sheriff scott israel v nra.

Melissa is a mother of 2, lives in Utah, and writes for a multitude of sites. She is currently the EIC of HarcourtHealth.com and writes about health, wellness, and business topics.

During the active shooting February 14, 2018 in Florida that killed 17; it was discovered that four sheriff’s deputies remained outside rather than charging into Marjory Stoneman Douglas High School in attempt to stop the invasion. The matter is currently under investigation, as Coral Springs Police Department officers informed CNN that they were stunned to discover that four sheriff’s deputies for Broward County had not even attempted to get into the school.

Scot Peterson, the resource officer of the school and the Broward County Sheriff’s Deputy was caught on video standing immediately outside of the school’s entrance. Since the school had an armed guard present, lack of adequate security was not the issue. After his failure to act was publicized, Scot promptly resigned from his position.

When Coral Springs Police Department reached the scene, but the other deputies were found behind their vehicles with their guns drawn. After quickly consulting with the Broward deputies, the Coral Springs deputies entered the school alone, and an additional officer from the Sunrise and two New Broward County Sheriff’s deputies arrived and also charged into the building.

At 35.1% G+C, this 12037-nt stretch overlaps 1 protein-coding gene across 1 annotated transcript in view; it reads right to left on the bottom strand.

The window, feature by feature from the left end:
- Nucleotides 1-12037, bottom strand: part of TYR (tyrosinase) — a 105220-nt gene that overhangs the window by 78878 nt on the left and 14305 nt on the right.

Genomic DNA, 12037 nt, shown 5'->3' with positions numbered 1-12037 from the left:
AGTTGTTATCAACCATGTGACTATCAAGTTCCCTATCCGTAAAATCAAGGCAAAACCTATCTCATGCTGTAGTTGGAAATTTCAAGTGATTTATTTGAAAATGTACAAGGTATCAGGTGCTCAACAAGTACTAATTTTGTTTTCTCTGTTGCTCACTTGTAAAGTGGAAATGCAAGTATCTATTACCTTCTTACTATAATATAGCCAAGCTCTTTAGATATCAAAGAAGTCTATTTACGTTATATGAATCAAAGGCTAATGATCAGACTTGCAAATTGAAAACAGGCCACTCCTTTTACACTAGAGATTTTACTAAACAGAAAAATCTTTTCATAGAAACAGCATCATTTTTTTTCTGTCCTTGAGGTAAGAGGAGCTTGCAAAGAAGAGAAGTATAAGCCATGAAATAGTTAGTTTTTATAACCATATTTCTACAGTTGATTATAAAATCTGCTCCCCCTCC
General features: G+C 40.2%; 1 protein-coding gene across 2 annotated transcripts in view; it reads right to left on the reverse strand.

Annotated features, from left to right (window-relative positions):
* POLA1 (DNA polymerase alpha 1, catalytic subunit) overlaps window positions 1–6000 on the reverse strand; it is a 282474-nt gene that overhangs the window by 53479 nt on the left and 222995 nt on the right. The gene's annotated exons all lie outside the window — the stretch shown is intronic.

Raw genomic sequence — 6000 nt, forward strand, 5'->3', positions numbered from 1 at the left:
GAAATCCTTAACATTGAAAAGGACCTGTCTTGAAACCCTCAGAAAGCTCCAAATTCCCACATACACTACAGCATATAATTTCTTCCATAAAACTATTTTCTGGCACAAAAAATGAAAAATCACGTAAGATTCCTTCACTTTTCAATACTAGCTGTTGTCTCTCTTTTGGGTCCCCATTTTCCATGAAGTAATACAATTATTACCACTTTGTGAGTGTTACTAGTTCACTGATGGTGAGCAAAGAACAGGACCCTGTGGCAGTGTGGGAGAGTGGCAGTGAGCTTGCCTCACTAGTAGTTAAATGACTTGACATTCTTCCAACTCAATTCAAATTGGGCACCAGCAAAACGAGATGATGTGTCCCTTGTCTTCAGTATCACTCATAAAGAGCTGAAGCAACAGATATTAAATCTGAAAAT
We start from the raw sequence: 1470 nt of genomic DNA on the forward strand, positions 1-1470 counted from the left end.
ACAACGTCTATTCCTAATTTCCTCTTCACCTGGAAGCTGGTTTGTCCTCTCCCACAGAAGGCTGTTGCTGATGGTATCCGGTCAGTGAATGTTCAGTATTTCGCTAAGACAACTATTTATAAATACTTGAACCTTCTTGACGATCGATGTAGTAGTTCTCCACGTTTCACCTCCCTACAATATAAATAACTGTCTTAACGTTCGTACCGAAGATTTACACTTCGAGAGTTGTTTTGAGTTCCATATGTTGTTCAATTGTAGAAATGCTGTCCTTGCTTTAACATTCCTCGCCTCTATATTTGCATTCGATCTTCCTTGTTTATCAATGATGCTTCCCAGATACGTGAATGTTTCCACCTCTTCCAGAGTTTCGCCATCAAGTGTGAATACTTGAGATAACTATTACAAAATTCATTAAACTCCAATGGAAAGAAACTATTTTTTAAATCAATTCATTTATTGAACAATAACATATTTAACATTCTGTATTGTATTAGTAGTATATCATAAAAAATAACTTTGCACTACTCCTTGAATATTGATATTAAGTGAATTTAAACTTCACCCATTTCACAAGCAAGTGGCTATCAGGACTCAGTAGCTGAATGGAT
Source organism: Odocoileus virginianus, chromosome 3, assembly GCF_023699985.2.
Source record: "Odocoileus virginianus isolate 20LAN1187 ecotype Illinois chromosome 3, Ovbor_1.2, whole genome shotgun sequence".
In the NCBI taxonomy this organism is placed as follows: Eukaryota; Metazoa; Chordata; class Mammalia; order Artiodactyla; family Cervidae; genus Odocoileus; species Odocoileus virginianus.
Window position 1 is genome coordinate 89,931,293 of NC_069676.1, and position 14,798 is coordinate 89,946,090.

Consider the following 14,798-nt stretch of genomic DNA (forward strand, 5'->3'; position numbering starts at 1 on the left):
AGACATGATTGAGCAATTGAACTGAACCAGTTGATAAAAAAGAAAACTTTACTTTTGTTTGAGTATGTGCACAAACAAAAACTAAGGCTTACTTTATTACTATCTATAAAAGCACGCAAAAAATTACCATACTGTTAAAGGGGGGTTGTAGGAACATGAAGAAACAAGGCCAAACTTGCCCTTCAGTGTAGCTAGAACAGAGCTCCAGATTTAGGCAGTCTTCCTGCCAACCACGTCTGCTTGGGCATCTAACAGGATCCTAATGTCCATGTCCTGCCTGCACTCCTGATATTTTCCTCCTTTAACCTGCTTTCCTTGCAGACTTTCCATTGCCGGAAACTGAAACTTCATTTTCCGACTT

Mike Goodrum, the City Manager of Coral Springs addressed Scott Israel, the Broward County Sheriff the following day and reminded him that students may have been shot inside of the building while the deputies were delaying. Tony Pustizzi, Police Chief for the Coral Springs Police department, sent an email internally stating that a different agency believes they were the ones who implemented most of the rescue. He insisted that the truth will be shown, and that the matter will be handled.

Alarmingly, photos the shooter posted of himself with pistols on Instagram were reported to Peterson, but there was no record of what was done with the information. The sheriff’s office ran reports and discovered that they had 18 other disturbing reports of the school shooter.

Two of these reports even cautioned that the minor could be a school shooter, and another report mentioned he was storing knives and guns. The records stated that the caller was instructed to instead inform the Palm Beach Sheriff’s Office because the shooter no longer lived in Broward.

A peer counselor informed Peterson in 2016 that the shooter cut himself, attempted to commit suicide by ingesting gasoline, and used hate symbols. Unfortunately, a mental-health employee concluded that the shooter did not meet qualifications the state had for civil commitment to a mental health facility. Clearly, these regulations need to be examined.

These children had no voice before they mercilessly were shot to death. All professionals at every level must take it upon themselves to ensure that they can uphold their commitment in a situation that may require it. When the lives of many people are at their hands, it is essential that individuals who are in service are certain that they can follow through on their duty to protect. Protecting the children inside our schools should always be a top priority as a nation.